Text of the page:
Ta-Nehisi Coates reacts to news that American newspapers stopped describing waterboarding as torture when the United States started engaging in the practice:

Some years ago, I heard a linguist jokingly assert that the difference between languages and dialects, was that languages had armies. I am not convinced that this holds in every case. Nevertheless his point was that the labels we affix to things have a direct relationship to power. Throughout the 20th century, unpleasant regimes have made use of waterboarding. But they lacked the power of proximity, and thus could not cleanse their acts with the white words of "enhanced interrogation." If you're really going to the dark side, make sure to bring your flack.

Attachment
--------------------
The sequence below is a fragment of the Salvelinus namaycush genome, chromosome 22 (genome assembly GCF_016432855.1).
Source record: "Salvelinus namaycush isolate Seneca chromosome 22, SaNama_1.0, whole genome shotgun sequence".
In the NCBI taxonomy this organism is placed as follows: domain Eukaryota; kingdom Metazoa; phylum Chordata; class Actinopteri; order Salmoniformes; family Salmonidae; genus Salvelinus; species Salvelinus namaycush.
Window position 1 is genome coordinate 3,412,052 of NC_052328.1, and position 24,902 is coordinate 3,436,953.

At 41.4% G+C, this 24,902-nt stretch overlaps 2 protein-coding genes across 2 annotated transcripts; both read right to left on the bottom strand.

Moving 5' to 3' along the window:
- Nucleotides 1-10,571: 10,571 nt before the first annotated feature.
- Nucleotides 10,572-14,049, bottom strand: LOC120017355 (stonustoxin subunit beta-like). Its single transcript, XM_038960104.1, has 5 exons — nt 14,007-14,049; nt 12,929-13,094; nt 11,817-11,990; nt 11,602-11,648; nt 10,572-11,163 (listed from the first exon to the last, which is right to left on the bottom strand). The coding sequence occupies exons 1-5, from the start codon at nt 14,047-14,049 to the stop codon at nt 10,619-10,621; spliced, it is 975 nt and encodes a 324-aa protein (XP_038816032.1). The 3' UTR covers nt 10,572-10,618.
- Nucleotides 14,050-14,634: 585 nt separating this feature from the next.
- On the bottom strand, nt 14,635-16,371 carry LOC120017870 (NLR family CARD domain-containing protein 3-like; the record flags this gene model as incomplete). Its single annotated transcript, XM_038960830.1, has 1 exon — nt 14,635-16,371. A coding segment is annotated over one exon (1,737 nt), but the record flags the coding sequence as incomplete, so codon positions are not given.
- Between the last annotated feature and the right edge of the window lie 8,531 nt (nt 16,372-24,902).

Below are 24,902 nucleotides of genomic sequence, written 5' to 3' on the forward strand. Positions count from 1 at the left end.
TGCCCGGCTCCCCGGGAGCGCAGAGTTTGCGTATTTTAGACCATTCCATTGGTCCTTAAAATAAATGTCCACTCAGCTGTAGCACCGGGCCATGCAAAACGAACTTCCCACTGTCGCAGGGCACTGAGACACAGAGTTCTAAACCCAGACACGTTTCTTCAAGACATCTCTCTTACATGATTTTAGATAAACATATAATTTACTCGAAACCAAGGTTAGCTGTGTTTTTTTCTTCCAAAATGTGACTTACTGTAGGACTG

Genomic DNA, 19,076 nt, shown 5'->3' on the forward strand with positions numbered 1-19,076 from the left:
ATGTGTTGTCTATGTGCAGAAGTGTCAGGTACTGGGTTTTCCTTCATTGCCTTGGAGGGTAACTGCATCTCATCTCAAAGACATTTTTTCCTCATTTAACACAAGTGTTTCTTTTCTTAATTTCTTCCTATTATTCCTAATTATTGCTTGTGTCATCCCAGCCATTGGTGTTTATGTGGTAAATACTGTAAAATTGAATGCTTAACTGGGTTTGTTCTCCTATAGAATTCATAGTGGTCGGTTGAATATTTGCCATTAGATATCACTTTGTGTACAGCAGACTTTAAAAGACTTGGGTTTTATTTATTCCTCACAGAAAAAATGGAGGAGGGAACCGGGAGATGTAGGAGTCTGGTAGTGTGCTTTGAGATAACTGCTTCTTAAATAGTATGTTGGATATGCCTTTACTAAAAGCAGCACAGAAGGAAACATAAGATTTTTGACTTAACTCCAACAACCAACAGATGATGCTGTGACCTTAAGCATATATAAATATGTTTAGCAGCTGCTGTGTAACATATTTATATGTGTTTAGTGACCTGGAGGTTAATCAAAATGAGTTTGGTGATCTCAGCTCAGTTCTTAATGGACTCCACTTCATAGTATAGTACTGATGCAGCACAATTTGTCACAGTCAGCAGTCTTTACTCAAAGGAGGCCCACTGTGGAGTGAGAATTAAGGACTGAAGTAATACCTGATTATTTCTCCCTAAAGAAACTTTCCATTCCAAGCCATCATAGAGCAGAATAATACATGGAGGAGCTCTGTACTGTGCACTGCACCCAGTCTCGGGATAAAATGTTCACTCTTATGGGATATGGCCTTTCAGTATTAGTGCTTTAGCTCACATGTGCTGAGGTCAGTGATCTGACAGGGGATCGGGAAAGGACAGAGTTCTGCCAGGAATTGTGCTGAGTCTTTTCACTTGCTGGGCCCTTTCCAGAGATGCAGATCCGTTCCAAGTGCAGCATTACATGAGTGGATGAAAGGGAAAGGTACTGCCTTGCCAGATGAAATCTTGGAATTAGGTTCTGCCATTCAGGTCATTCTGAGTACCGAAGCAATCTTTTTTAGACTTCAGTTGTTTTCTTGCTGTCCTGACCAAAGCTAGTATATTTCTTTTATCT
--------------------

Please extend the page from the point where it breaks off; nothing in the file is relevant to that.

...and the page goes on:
Bill Keller and Cameron Barr note that they changed their minds after the term "torture" became the source of an argument. The substance of the argument is irrelevant to them, it was the mere presence of a dispute that gave them pause. One is reminded of a married couple, in which a spouse yields to an argument, not because they are convinced of some error, but because they no longer have the stomach for the fight. These moments are likely essential to a marriage. Romantic, and otherwise.

Read the rest here.